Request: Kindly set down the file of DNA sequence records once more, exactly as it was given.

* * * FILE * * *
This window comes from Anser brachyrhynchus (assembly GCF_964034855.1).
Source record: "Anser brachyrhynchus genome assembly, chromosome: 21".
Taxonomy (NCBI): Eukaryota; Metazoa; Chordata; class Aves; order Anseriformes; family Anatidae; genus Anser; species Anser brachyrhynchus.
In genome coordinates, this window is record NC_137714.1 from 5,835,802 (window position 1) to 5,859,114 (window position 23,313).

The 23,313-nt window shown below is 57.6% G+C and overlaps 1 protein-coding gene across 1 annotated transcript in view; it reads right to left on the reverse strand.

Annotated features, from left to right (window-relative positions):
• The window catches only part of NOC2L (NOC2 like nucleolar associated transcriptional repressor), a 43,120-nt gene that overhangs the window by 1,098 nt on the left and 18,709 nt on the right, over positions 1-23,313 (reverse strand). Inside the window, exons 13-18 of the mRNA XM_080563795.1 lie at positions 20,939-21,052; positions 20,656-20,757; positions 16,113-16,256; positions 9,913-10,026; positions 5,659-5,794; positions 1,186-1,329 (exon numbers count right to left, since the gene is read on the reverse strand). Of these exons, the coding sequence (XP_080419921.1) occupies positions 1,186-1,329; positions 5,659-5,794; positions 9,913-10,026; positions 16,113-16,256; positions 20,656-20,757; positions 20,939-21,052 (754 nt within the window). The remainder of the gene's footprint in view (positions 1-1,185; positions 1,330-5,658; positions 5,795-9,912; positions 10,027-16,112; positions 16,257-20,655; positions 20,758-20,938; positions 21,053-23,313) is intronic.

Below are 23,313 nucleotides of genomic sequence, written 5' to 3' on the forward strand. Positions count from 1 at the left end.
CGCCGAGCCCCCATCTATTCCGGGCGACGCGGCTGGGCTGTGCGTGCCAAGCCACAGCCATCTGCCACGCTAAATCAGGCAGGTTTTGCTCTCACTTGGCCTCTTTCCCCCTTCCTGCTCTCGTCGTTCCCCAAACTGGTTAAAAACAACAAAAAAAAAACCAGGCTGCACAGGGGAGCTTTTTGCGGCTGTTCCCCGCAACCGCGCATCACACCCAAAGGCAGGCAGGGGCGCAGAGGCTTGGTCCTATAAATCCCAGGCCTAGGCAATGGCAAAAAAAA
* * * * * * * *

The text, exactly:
This window comes from Anser brachyrhynchus (assembly GCF_964034855.1).
Source record: "Anser brachyrhynchus genome assembly, chromosome: 21".
Taxonomy (NCBI): Eukaryota; Metazoa; Chordata; class Aves; order Anseriformes; family Anatidae; genus Anser; species Anser brachyrhynchus.
In genome coordinates, this window is record NC_137714.1 from 5,835,802 (window position 1) to 5,859,114 (window position 23,313).

The 23,313-nt window shown below is 57.6% G+C and overlaps 1 protein-coding gene across 1 annotated transcript in view; it reads right to left on the reverse strand.

Annotated features, from left to right (window-relative positions):
• The window catches only part of NOC2L (NOC2 like nucleolar associated transcriptional repressor), a 43,120-nt gene that overhangs the window by 1,098 nt on the left and 18,709 nt on the right, over positions 1-23,313 (reverse strand). Inside the window, exons 13-18 of the mRNA XM_080563795.1 lie at positions 20,939-21,052; positions 20,656-20,757; positions 16,113-16,256; positions 9,913-10,026; positions 5,659-5,794; positions 1,186-1,329 (exon numbers count right to left, since the gene is read on the reverse strand). Of these exons, the coding sequence (XP_080419921.1) occupies positions 1,186-1,329; positions 5,659-5,794; positions 9,913-10,026; positions 16,113-16,256; positions 20,656-20,757; positions 20,939-21,052 (754 nt within the window). The remainder of the gene's footprint in view (positions 1-1,185; positions 1,330-5,658; positions 5,795-9,912; positions 10,027-16,112; positions 16,257-20,655; positions 20,758-20,938; positions 21,053-23,313) is intronic.

Below are 23,313 nucleotides of genomic sequence, written 5' to 3' on the forward strand. Positions count from 1 at the left end.
CGCCGAGCCCCCATCTATTCCGGGCGACGCGGCTGGGCTGTGCGTGCCAAGCCACAGCCATCTGCCACGCTAAATCAGGCAGGTTTTGCTCTCACTTGGCCTCTTTCCCCCTTCCTGCTCTCGTCGTTCCCCAAACTGGTTAAAAACAACAAAAAAAAAACCAGGCTGCACAGGGGAGCTTTTTGCGGCTGTTCCCCGCAACCGCGCATCACACCCAAAGGCAGGCAGGGGCGCAGAGGCTTGGTCCTATAAATCCCAGGCCTAGGCAATGGCAAAAAAAA